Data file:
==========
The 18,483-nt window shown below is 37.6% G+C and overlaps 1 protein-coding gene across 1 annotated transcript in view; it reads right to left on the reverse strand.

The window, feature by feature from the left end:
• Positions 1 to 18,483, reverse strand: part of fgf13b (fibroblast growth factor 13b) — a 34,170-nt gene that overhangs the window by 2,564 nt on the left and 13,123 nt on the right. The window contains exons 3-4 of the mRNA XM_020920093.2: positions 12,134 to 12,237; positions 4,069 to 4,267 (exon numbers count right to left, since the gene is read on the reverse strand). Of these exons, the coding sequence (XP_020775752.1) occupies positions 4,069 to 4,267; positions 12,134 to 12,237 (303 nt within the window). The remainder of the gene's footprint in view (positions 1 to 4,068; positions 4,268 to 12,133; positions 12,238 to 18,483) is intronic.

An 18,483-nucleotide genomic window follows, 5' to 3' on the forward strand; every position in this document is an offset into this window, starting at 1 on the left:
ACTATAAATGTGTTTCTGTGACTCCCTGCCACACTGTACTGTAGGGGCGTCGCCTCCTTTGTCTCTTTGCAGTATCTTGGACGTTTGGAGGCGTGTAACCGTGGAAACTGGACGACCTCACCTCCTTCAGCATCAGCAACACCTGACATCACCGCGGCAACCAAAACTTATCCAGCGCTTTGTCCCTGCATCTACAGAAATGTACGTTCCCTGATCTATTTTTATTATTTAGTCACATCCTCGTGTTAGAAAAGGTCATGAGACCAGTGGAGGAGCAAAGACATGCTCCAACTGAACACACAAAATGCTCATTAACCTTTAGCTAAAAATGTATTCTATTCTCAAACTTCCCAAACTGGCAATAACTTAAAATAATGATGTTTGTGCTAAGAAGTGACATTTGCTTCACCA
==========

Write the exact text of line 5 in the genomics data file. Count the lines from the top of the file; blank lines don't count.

ACTATAAATGTGTTTCTGTGACTCCCTGCCACACTGTACTGTAGGGGCGTCGCCTCCTTTGTCTCTTTGCAGTATCTTGGACGTTTGGAGGCGTGTAACCGTGGAAACTGGACGACCTCACCTCCTTCAGCATCAGCAACACCTGACATCACCGCGGCAACCAAAACTTATCCAGCGCTTTGTCCCTGCATCTACAGAAATGTACGTTCCCTGATCTATTTTTATTATTTAGTCACATCCTCGTGTTAGAAAAGGTCATGAGACCAGTGGAGGAGCAAAGACATGCTCCAACTGAACACACAAAATGCTCATTAACCTTTAGCTAAAAATGTATTCTATTCTCAAACTTCCCAAACTGGCAATAACTTAAAATAATGATGTTTGTGCTAAGAAGTGACATTTGCTTCACCA